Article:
Where have you heard this? –  Abizern Nov 27 '11 at 13:21

Big game studios generally use http://www.perforce.com/ (to be honest, I have no idea why.)

SVN is a pretty good option as well, but it's a bit outdated compared to Git and Mercurial.

Anyway, why would you put large binary files on the repository? You'll definitely want to add ignore lines for all compiled binary files, etc. Always make sure to only include source files :-)

Personally I'd stick with Mercurial or Git.

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The thing is, most content in a UDK game is binary, for example all map data. –  user1039218 Nov 27 '11 at 13:20
    
If you leave the binary files out of the repository you lose the ability to be able to check out a complete project. If you change some graphics between versions, and then check out a previous version you've then lost all connection between the graphics and the code unless they are in the same repository. –  Abizern Nov 27 '11 at 13:21
    
Ah, yes, true, but those files aren't that big. You will definitely notice that a git/mercurial repo grows big (SVN wouldn't) but that should be the only problem you'll face. –  Tom van der Woerdt Nov 27 '11 at 13:21
    
@Abizern: I only meant the compiled binary files. Source files should, of course, always be in the repository - that includes the textures. –  Tom van der Woerdt Nov 27 '11 at 13:22
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Both Mercurial and Git have extensions to manage large binary files and keep them in sync with the source code. These files are however not stored directly in the repository to avoid the growth problem. See my answer for more details –  krtek Nov 28 '11 at 0:01

Hq(Mercurial) 2.0 support of big files is great.

Previously it was LargefilesExtension, but from the version 2.0 this is distributed with core.

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I have always preferred decentralized VCSs like Git and Mercurial,

TOTALLY unusable. Point.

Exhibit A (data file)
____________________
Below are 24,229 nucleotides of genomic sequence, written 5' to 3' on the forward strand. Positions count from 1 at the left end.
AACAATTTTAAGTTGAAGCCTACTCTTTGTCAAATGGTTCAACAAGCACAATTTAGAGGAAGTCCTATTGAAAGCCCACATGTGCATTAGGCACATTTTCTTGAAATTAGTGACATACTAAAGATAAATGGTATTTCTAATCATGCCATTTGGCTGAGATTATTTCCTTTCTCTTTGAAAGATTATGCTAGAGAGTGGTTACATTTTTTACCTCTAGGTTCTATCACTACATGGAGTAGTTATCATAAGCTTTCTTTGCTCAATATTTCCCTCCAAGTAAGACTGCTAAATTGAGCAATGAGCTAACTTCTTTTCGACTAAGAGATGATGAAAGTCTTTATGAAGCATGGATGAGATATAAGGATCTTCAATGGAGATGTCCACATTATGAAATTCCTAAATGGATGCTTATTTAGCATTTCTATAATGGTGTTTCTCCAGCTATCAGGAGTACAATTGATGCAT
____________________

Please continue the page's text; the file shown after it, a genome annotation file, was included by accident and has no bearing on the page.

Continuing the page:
The trick here is that you can not have one distributed repository the moment your repository is significant and this significance (data amount) is possibly irrelevant for most people.

If you do game development, you will have tons of version controlled assets that programmers have ZERO interest in. Even most graphics people wont care. DCS break apart the moment you can expect your repository to be larger than a typical hard disc. And depending how good you are graphics wise you can easily hit thousand+gb opf repository. The concept of having to merge that into my local repository as a programmer not dealing with the grpahics except small test graphics makes me kringe - as does it drive the network admin mad.

This gets even worse when you properly deal with animations / movies on top. Every change and render is another version. Boom. This is bad enough to handle in a central repository (where I can add discs to a central server), it is totally unusable the moment you distribute that to every team member IN EVERY VERSION.

Subversion seems like a good solution,

Possibly, if you can deal with it#s stupidities.

I would strongly recommend a prooven solution here - perforce is pretty much able to deal with it prooven.

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Nothing prevents you from having multiple separate Git repositories for each separated part… –  poke Nov 27 '11 at 13:29
    
Sure, Perforce looks good. The only problem with it is the costs of it. I wouldn't really say this game is something super-serious, so we're not spending loads of money on it. Then our only real option would be SVN, am I right? –  user1039218 Nov 27 '11 at 13:33
    
Hm, no. There should be alterantives out there. A lot depends on your platform etc. Personally I sould go and sign up for MS BizSpark and et everything you need for 3 years for 100 USD ;) But then... yeah, SVN looks quite good. Even then you will possibly run into size issues on the server. –  TomTom Nov 27 '11 at 14:03
    
@TomTom why Git and/or Mercurial are "TOTALLY unusable. Point." There's a lot of way for both of them to handle large files without a glitch and aside from this particular point I really don't see the problem. Both of them provides extension to manage large binary files and let the dev download them or not. –  krtek Nov 27 '11 at 23:58
    
@Gustav I wouldn't say perforce's only problem is price. I'd also say it's over complex and tends to get in the way a lot more. That said it is pretty quick with large repos. Personally I'd be in the Mercurial + LargeFiles camp but I'm aware it's a recent addition. –  Paul S Nov 28 '11 at 1:37